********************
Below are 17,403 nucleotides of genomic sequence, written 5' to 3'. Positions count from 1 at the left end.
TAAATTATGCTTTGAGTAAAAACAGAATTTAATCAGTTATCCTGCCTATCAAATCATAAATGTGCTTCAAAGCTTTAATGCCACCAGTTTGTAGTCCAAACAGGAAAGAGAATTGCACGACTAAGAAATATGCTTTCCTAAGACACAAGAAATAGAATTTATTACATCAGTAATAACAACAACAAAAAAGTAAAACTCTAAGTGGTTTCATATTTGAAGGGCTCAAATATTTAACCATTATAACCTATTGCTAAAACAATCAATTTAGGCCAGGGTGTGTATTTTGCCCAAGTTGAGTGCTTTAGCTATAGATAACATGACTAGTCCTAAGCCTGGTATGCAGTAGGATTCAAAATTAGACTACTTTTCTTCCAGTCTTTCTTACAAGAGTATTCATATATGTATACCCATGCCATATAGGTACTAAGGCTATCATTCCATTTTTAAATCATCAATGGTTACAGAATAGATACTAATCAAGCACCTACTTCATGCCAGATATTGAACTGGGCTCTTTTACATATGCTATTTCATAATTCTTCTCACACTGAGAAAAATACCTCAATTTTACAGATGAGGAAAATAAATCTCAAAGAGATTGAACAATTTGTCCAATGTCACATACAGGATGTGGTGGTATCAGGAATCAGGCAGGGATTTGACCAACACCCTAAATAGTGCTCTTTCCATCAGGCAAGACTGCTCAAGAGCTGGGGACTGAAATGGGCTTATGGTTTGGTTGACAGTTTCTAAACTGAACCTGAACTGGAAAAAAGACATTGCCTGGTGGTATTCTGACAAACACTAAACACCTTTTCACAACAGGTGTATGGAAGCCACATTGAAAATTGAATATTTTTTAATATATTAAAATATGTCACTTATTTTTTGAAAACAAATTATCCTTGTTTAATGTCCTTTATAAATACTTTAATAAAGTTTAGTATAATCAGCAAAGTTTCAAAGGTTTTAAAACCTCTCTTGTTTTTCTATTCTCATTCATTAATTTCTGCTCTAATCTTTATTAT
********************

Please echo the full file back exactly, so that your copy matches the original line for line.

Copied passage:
Below are 17,403 nucleotides of genomic sequence, written 5' to 3'. Positions count from 1 at the left end.
TAAATTATGCTTTGAGTAAAAACAGAATTTAATCAGTTATCCTGCCTATCAAATCATAAATGTGCTTCAAAGCTTTAATGCCACCAGTTTGTAGTCCAAACAGGAAAGAGAATTGCACGACTAAGAAATATGCTTTCCTAAGACACAAGAAATAGAATTTATTACATCAGTAATAACAACAACAAAAAAGTAAAACTCTAAGTGGTTTCATATTTGAAGGGCTCAAATATTTAACCATTATAACCTATTGCTAAAACAATCAATTTAGGCCAGGGTGTGTATTTTGCCCAAGTTGAGTGCTTTAGCTATAGATAACATGACTAGTCCTAAGCCTGGTATGCAGTAGGATTCAAAATTAGACTACTTTTCTTCCAGTCTTTCTTACAAGAGTATTCATATATGTATACCCATGCCATATAGGTACTAAGGCTATCATTCCATTTTTAAATCATCAATGGTTACAGAATAGATACTAATCAAGCACCTACTTCATGCCAGATATTGAACTGGGCTCTTTTACATATGCTATTTCATAATTCTTCTCACACTGAGAAAAATACCTCAATTTTACAGATGAGGAAAATAAATCTCAAAGAGATTGAACAATTTGTCCAATGTCACATACAGGATGTGGTGGTATCAGGAATCAGGCAGGGATTTGACCAACACCCTAAATAGTGCTCTTTCCATCAGGCAAGACTGCTCAAGAGCTGGGGACTGAAATGGGCTTATGGTTTGGTTGACAGTTTCTAAACTGAACCTGAACTGGAAAAAAGACATTGCCTGGTGGTATTCTGACAAACACTAAACACCTTTTCACAACAGGTGTATGGAAGCCACATTGAAAATTGAATATTTTTTAATATATTAAAATATGTCACTTATTTTTTGAAAACAAATTATCCTTGTTTAATGTCCTTTATAAATACTTTAATAAAGTTTAGTATAATCAGCAAAGTTTCAAAGGTTTTAAAACCTCTCTTGTTTTTCTATTCTCATTCATTAATTTCTGCTCTAATCTTTATTAT